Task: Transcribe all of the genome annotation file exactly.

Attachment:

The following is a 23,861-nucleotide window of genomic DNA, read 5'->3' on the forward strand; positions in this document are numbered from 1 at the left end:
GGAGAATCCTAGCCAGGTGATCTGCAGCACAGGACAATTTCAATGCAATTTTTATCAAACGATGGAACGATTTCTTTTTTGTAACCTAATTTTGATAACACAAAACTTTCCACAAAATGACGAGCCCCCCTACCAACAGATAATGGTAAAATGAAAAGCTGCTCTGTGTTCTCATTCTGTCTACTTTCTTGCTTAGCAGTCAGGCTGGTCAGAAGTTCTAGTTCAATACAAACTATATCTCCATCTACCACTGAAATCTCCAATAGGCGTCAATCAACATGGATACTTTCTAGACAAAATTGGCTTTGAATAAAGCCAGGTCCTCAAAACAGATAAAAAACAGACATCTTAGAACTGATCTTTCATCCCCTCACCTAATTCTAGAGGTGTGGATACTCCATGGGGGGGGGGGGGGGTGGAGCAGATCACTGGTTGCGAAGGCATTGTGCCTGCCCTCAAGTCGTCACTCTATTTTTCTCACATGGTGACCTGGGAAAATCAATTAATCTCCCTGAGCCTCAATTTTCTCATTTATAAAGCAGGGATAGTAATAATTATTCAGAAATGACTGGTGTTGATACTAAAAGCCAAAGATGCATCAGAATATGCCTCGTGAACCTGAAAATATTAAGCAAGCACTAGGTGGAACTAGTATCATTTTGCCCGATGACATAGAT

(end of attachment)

The following is a 23,861-nucleotide window of genomic DNA, read 5'->3' on the forward strand; positions in this document are numbered from 1 at the left end:
GGAGAATCCTAGCCAGGTGATCTGCAGCACAGGACAATTTCAATGCAATTTTTATCAAACGATGGAACGATTTCTTTTTTGTAACCTAATTTTGATAACACAAAACTTTCCACAAAATGACGAGCCCCCCTACCAACAGATAATGGTAAAATGAAAAGCTGCTCTGTGTTCTCATTCTGTCTACTTTCTTGCTTAGCAGTCAGGCTGGTCAGAAGTTCTAGTTCAATACAAACTATATCTCCATCTACCACTGAAATCTCCAATAGGCGTCAATCAACATGGATACTTTCTAGACAAAATTGGCTTTGAATAAAGCCAGGTCCTCAAAACAGATAAAAAACAGACATCTTAGAACTGATCTTTCATCCCCTCACCTAATTCTAGAGGTGTGGATACTCCATGGGGGGGGGGGGGGGTGGAGCAGATCACTGGTTGCGAAGGCATTGTGCCTGCCCTCAAGTCGTCACTCTATTTTTCTCACATGGTGACCTGGGAAAATCAATTAATCTCCCTGAGCCTCAATTTTCTCATTTATAAAGCAGGGATAGTAATAATTATTCAGAAATGACTGGTGTTGATACTAAAAGCCAAAGATGCATCAGAATATGCCTCGTGAACCTGAAAATATTAAGCAAGCACTAGGTGGAACTAGTATCATTTTGCCCGATGACATAGAT